# 2.5: Force and Potential Energy

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- 2063

This page is a draft and is under active development.

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## A Beautiful Connection

There is a deep connection between force and potential energy. This relationship has a useful graphical representation that will help us better understand the spring-mass potential energy and, in Chapter 3, the potential energy associated with the bonding between atoms.

Graphed below is the potential energy of a spring-mass system vs. deformation amount of the spring. As was explained earlier, this is a second degree, or parabolic relationship. Marked on the figure are the positions where the force exerted by the spring has the greatest and the least values. If pulled or pushed to some value of the position *y, *what do we know about the restoring force of the spring?

We know intuitively that the spring will try to snap back to it's original shape -- that is, that it will tend to return to zero deformation. How can we confirm our intuitions from the graph? To answer, we'll introduce the connection between force and potential energy.

Force and Potential Energy

If the potential energy function U(x) is known, then the force at any position can be obtained by taking the derivative of the potential.

\[ F_{x} = -\frac{dU}{dx} \]

Graphically, this means that if we have potential energy vs. position, the force is the negative of the *slope *of the function at some point.

\[ F = -(slope) \]

The minus sign means that if the slope is positive, the force is to the *left, *and visa versa. This should make sense, because it says that the force will try to push the object back to lower potential. If it were the other way around, springs would stretch themselves out spontaneously and planets would fly away from each other!

**Video: Test Your Understanding**

*Video: Lecture 4 part 3*

**This is a general result that is true for the force associated with any potential energy [i].** Disregarding the minus sign for a moment, this tells us that the steeper the slope of a PE curve plotted against its position variable, the greater the magnitude of the force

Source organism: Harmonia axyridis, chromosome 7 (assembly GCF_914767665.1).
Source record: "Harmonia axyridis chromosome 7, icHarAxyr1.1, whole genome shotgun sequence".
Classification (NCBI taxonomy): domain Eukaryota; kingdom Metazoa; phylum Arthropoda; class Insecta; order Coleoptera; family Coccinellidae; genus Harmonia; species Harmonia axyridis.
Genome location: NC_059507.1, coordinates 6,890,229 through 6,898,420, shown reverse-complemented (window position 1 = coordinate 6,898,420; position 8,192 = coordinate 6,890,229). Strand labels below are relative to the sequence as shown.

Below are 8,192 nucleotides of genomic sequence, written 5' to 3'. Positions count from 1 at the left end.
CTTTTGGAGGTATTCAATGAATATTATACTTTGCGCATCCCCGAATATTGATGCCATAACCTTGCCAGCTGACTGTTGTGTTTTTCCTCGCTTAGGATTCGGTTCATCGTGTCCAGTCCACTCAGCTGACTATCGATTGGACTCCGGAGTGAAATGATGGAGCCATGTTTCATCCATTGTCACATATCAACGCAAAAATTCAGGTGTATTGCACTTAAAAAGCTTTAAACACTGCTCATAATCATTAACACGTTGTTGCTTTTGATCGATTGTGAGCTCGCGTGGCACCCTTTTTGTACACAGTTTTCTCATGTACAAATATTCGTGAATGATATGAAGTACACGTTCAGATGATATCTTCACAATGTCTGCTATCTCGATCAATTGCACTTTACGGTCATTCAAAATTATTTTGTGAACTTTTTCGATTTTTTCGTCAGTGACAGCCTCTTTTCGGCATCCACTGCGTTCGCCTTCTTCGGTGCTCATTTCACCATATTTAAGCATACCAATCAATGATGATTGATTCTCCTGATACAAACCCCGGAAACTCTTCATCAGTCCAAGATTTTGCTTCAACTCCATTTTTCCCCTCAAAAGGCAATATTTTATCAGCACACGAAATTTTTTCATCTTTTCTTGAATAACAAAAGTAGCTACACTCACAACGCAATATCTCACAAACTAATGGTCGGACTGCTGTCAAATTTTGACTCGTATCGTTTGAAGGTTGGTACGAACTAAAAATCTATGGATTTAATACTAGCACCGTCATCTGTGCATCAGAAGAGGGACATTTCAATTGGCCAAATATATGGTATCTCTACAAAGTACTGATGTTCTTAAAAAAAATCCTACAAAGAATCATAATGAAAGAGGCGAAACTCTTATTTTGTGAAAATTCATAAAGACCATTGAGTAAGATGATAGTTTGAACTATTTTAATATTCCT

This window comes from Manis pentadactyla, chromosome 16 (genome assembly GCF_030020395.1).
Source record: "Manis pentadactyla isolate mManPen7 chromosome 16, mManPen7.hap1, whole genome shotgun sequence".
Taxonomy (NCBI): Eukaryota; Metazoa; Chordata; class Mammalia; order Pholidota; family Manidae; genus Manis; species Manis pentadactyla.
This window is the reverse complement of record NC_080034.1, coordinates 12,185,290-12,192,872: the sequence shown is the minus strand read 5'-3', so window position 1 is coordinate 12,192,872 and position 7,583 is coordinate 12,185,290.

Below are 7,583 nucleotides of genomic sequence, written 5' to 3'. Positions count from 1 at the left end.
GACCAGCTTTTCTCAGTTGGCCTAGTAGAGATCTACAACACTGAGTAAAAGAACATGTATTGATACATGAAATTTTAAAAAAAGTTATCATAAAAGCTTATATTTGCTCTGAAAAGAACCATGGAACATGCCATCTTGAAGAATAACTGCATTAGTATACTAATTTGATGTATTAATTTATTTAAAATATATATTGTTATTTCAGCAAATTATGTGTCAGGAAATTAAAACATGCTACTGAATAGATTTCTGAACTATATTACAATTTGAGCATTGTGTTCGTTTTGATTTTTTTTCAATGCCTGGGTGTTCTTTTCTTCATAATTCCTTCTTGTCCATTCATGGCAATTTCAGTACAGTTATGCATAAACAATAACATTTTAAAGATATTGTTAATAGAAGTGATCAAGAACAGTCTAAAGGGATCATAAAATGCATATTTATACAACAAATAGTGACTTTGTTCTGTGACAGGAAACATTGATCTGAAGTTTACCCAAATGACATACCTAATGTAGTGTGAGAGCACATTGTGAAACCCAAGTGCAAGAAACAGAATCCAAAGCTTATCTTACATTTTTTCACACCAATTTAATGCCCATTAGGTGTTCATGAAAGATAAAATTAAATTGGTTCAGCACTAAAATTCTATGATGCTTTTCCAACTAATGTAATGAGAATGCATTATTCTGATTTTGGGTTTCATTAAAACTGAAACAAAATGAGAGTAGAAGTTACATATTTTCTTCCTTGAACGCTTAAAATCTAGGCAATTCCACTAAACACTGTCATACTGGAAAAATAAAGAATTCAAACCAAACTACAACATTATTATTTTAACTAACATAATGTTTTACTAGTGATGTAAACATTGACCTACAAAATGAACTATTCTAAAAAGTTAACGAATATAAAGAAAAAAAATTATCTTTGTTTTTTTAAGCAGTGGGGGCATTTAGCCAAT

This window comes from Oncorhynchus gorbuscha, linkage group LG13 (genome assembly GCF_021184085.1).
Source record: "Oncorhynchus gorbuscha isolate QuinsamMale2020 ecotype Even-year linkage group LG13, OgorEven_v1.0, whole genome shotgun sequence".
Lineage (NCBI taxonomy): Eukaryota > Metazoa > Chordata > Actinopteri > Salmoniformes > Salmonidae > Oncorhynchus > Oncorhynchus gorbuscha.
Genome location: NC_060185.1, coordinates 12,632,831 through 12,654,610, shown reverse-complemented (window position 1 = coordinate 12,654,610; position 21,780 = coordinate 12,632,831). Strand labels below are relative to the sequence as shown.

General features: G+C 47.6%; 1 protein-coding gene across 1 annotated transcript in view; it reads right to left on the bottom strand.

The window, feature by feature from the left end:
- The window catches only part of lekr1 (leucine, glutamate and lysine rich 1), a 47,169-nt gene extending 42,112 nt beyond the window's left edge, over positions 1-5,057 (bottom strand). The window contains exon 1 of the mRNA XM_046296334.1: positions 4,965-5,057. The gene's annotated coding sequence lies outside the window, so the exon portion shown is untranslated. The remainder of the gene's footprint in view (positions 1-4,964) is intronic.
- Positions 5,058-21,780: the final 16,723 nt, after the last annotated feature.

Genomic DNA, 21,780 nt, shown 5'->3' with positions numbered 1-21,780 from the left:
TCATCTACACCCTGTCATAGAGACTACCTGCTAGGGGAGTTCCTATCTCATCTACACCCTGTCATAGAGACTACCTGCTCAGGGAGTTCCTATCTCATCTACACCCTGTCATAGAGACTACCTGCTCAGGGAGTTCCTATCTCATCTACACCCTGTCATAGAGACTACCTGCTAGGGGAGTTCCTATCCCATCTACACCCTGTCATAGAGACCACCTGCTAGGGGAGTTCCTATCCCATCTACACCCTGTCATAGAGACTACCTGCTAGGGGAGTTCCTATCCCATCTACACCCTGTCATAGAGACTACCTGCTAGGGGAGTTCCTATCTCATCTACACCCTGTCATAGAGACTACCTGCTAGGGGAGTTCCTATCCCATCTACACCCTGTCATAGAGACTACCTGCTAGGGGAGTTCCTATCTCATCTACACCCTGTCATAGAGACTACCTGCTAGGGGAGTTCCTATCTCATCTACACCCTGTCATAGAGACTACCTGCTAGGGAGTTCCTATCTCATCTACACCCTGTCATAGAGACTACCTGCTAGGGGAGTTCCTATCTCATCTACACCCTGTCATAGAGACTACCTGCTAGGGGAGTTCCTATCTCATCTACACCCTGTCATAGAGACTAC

*.*The restoring force of the spring (or anything that oscillates) will be zero when the slope is zero, which occurs at the equilibrium point, i.e., where the object comes to rest when it stops vibrating.

Using this knowledge, let's see how it makes perfect sense for the spring-mass potential graphed above. Starting qualitatively, the force should be maximum when the spring is most out of shape. The parabolic function has a slope which increases in magnitude the further from zero we go. Applying the idea that the magnitude of the slope tells us the magnitude of the force, we can tell from the graph that the force increases the further the spring is from equilibrium. Next, the force should be zero when the spring is in its equilibrium position. A quick look at the graph tells us that the slope of the curve at the origin is in fact zero. So far so good! Lastly, there's the minus sign. As the spring-mass is pulled to the right, the graph's slope becomes positive. The potential-energy-force relationship tells us that the force should then be *negative*, which means to the left. This should make perfect sense: the spring is stretched to the right, so it pulls left in an attempt to return to equilibrium.

We can quantitatively show just how right this relationships is. If we take our spring-mass potential energy function, then the force is

\[F_{y} = -\frac{dU}{dy} = -\frac{d}{dy} (\frac{1}{2}ky^{2}) = -ky \]

The final result is Hooke's law, the first equation introduced in our discussion of springs! Now that you're convinced that this relationship is real, let's see if we can understand why.

### Why is this true?

It all boils down to the concepts of work and energy conservation. To understand, consider the following situation (pictured below). Imagine a box is lifted through a potential field, like lifting an object against gravity. Imagine also that the field is associated with a force, which is constant and pointing downwards at all points in space.

The energy cannot be going to kinetic energy, because by design the kinetic energy is constant. The energy also cannot be disappearing, because of energy conservation. The answer is that it is being transferred to *potential energy. *